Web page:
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  • Ian Ritchie : Business AM

Big picture shows Auntie turning into a monster

A television channel based in Scotland should be a bigger priority than BBC Three

ONCE UPON A TIME, most of our basic services such as Electricity, Gas and Transportation, were public utilities, owned by the state. The government was able to simply tell them how to behave.

As these services became privatised, that level of control was lost. Many of the resulting privatised companies have a monopoly position over their area of their operations and, if left to their own devices, might use that dominance to squash competitors and milk customers. Government-appointed regulators have been set up to impose controls on these companies and ensure that they behave competitively.

Some time ago, this government decided to reform the various bits of alphabet soup that regulate the telecommunications and broadcasting industries: Oftel, the ITC, the BSC, and so on, are soon to join up to become OfCom. As these two industries continue to converge, it seemed sensible to put the regulation into one body.

It all seems to be moving very slowly, but bits of the picture are beginning to emerge. Last week, for example, it was confirmed that there would be no special recognition of devolution at OfCom. The Scottish and Welsh assemblies would have no special rights to affect OfCom’s actions.

But the main reason for the delay in setting up the operations of OfCom is almost certainly the difficulty of trying to accommodate in some sensible way the anomalous position of the BBC. Under any normal definition, the BBC is a monopoly supplier of broadcasting services in the UK . It supplies around 50% of the total radio and television consumption.

Trouble is, being 'state-owned'; it is not subject to any of the current regulators. It regulates itself, and often uses its monopoly position to squash competition in ways that might even make Bill Gates’ blush.

So, in addition to its normal business – the supply of high quality public service radio and TV broadcasts – it is also a major magazine publisher; the leading supplier of educational materials to schools, and it runs Britain ’s largest news organization. All this is paid for by the 'poll tax' that actually survived – the TV license fee. Scottish households pay around £220m a year of this tax.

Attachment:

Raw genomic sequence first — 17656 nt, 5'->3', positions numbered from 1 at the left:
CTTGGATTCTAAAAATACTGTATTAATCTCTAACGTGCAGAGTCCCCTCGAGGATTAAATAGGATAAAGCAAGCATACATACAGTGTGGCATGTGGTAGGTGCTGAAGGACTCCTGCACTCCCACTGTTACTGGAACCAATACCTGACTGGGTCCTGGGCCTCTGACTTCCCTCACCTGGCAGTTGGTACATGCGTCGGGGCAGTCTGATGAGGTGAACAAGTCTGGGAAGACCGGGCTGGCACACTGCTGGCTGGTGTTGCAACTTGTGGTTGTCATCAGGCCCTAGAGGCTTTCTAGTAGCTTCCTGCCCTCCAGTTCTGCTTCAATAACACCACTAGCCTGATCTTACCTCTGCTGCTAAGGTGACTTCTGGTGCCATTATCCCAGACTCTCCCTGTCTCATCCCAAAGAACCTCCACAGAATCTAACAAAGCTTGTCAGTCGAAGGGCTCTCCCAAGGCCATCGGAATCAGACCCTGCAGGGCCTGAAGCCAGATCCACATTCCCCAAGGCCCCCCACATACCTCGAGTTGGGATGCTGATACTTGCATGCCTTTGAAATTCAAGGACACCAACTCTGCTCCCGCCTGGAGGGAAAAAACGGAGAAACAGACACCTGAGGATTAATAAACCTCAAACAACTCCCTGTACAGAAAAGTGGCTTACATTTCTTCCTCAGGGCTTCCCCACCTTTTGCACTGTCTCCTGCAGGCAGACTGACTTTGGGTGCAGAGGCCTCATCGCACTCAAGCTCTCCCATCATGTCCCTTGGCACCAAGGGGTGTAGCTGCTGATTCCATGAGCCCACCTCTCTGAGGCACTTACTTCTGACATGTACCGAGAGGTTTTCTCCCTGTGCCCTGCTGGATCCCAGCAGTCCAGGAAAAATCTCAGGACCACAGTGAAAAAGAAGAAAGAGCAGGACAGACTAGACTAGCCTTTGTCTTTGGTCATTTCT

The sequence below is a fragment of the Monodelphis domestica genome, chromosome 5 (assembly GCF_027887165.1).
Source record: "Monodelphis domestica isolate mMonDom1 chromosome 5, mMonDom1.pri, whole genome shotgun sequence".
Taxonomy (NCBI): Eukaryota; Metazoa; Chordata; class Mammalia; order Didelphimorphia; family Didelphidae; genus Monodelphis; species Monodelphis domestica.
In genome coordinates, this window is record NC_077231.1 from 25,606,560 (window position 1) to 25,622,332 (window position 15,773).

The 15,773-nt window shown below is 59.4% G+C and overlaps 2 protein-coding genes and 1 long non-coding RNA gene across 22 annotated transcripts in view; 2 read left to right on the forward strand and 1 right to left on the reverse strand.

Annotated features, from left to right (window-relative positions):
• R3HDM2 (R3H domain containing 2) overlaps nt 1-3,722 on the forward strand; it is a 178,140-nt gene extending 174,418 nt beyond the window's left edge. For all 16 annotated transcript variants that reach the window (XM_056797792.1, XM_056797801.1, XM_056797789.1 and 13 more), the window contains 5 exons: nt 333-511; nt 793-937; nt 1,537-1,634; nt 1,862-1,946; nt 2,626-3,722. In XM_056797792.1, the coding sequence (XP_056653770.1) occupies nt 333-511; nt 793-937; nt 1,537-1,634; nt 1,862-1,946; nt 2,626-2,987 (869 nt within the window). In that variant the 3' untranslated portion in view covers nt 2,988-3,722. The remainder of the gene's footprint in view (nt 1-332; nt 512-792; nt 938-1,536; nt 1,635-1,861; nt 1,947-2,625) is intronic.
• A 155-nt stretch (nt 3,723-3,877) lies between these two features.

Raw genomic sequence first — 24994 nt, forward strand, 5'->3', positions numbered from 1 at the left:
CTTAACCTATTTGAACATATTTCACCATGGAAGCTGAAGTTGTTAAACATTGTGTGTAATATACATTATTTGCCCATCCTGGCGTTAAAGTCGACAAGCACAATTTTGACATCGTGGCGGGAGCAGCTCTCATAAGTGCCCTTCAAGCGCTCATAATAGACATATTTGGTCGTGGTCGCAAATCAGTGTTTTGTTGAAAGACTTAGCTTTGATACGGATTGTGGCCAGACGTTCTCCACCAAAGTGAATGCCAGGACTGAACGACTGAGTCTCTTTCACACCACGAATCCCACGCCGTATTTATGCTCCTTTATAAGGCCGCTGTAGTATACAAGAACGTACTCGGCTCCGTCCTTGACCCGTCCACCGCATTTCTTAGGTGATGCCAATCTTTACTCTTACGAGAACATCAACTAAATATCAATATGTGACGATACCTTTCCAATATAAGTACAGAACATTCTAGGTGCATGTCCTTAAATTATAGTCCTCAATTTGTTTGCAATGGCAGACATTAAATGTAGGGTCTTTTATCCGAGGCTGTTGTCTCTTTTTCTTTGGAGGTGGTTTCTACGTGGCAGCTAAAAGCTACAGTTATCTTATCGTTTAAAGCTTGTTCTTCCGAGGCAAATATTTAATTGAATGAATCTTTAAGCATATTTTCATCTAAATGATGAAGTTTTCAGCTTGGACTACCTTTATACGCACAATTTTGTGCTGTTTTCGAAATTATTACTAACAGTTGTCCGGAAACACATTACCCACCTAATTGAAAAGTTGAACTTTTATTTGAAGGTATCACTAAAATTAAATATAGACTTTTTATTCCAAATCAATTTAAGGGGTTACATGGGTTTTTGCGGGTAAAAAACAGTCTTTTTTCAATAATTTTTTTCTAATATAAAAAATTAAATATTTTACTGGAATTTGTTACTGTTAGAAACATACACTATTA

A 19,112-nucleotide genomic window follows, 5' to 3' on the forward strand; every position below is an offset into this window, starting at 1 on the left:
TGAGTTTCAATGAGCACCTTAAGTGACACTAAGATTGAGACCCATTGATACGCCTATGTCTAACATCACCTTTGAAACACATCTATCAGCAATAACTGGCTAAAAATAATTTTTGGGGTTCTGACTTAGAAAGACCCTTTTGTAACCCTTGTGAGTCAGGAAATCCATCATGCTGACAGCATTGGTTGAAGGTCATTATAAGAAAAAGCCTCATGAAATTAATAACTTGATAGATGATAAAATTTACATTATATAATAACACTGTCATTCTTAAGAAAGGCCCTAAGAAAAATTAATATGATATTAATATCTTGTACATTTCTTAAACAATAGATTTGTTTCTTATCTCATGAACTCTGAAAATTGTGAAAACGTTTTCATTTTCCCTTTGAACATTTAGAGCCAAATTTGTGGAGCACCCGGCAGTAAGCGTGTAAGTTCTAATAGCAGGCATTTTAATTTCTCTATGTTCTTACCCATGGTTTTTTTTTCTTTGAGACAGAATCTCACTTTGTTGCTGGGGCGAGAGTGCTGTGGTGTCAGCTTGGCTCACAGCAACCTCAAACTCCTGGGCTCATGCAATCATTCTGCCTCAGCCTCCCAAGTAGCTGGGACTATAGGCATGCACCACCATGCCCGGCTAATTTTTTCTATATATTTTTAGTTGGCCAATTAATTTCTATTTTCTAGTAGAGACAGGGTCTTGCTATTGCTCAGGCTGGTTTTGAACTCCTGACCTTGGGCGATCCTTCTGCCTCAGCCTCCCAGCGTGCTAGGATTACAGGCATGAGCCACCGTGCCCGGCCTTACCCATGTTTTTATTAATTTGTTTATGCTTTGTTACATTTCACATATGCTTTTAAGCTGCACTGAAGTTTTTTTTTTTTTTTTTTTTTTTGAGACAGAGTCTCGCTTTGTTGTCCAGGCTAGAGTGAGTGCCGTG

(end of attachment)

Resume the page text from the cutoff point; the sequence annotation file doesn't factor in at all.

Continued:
The BBC recently decided, all by itself, to spend £140m of license fee money on educational materials to be supplied free to schools over a three year period. As a result, many existing British companies which try to make an honest living out of educational publishing will probably close down.

ITN complains bitterly that when it bids to supply news programming to various outlets, it is usually undercut by the BBC. As a result, the BBC supplies news programmes to various airlines, the Heathrow Express, and to mobile phone operators, free, or at well under market prices.

By far the most visited website in Europe is the free one provided by the BBC. Various British commercial web sites, specialising in sport, lifestyle or financial news, have been unable to compete against the huge online spend deployed by the BBC, thought to be over £80m per year, and have gone out of business.

The latest battle ground is in the deployment of new digital TV channels. The BBC now operates eight television channels paid for by the license fee, and a further nine advertising-supported channels which it jointly owns with Flextech. Every one of these channels is based in west London – the BBC hasn’t quite got the hang of this devolution stuff.

The BBC would now like to launch BBC Three, a channel which would target its (mostly entertainment) programmes at young adults. In the absence of a regulator, the approval has to come from the government, but so far this has been withheld, to the fury of the BBC. The problem is that there are already many channels which address this commercially-attractive part of the population, such as Sky One, E4, Paramount , Bravo, and even large chunks of Channel 4 and Channel 5. In the current advertising drought most of these channels are losing money, and the arrival of BBC Three might kill some of them off, reducing choice for the consumer.

Is it too much to ask that the BBC should be required instead to use our license fee money to provide bits of the public service landscape which the commercial sector will not provide? A television channel based in Scotland, for example.

The £97m earmarked for BBC Three would do nicely

Ian Ritchie is a director of Channel 4

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